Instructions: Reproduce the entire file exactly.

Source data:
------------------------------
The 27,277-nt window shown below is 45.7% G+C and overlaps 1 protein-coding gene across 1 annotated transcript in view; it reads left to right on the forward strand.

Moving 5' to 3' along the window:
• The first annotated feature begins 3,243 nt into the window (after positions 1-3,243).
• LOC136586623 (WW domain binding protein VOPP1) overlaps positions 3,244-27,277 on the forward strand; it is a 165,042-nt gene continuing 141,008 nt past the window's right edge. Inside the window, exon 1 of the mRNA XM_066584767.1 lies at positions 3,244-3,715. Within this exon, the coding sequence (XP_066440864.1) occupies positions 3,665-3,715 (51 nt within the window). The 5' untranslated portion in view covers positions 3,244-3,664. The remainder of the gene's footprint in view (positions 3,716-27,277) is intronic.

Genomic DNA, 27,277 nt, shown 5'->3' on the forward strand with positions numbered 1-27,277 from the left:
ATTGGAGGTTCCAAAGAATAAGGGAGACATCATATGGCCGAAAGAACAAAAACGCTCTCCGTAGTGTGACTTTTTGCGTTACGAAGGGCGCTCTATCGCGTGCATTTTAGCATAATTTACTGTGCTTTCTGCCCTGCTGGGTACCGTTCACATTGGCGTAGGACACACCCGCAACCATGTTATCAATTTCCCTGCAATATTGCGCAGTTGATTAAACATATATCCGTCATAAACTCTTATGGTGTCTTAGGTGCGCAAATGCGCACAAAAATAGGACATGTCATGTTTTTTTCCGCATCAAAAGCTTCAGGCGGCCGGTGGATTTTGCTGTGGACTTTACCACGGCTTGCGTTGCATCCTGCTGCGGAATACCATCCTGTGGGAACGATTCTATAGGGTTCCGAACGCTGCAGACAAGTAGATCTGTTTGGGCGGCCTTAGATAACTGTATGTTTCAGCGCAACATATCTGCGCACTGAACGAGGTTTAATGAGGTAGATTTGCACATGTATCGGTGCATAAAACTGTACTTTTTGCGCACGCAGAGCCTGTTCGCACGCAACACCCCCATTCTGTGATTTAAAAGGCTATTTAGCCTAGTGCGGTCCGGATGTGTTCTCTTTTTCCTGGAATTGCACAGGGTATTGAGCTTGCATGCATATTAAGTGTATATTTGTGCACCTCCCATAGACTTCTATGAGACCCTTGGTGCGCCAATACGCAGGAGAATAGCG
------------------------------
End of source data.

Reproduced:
The 27,277-nt window shown below is 45.7% G+C and overlaps 1 protein-coding gene across 1 annotated transcript in view; it reads left to right on the forward strand.

Moving 5' to 3' along the window:
• The first annotated feature begins 3,243 nt into the window (after positions 1-3,243).
• LOC136586623 (WW domain binding protein VOPP1) overlaps positions 3,244-27,277 on the forward strand; it is a 165,042-nt gene continuing 141,008 nt past the window's right edge. Inside the window, exon 1 of the mRNA XM_066584767.1 lies at positions 3,244-3,715. Within this exon, the coding sequence (XP_066440864.1) occupies positions 3,665-3,715 (51 nt within the window). The 5' untranslated portion in view covers positions 3,244-3,664. The remainder of the gene's footprint in view (positions 3,716-27,277) is intronic.

Genomic DNA, 27,277 nt, shown 5'->3' on the forward strand with positions numbered 1-27,277 from the left:
ATTGGAGGTTCCAAAGAATAAGGGAGACATCATATGGCCGAAAGAACAAAAACGCTCTCCGTAGTGTGACTTTTTGCGTTACGAAGGGCGCTCTATCGCGTGCATTTTAGCATAATTTACTGTGCTTTCTGCCCTGCTGGGTACCGTTCACATTGGCGTAGGACACACCCGCAACCATGTTATCAATTTCCCTGCAATATTGCGCAGTTGATTAAACATATATCCGTCATAAACTCTTATGGTGTCTTAGGTGCGCAAATGCGCACAAAAATAGGACATGTCATGTTTTTTTCCGCATCAAAAGCTTCAGGCGGCCGGTGGATTTTGCTGTGGACTTTACCACGGCTTGCGTTGCATCCTGCTGCGGAATACCATCCTGTGGGAACGATTCTATAGGGTTCCGAACGCTGCAGACAAGTAGATCTGTTTGGGCGGCCTTAGATAACTGTATGTTTCAGCGCAACATATCTGCGCACTGAACGAGGTTTAATGAGGTAGATTTGCACATGTATCGGTGCATAAAACTGTACTTTTTGCGCACGCAGAGCCTGTTCGCACGCAACACCCCCATTCTGTGATTTAAAAGGCTATTTAGCCTAGTGCGGTCCGGATGTGTTCTCTTTTTCCTGGAATTGCACAGGGTATTGAGCTTGCATGCATATTAAGTGTATATTTGTGCACCTCCCATAGACTTCTATGAGACCCTTGGTGCGCCAATACGCAGGAGAATAGCG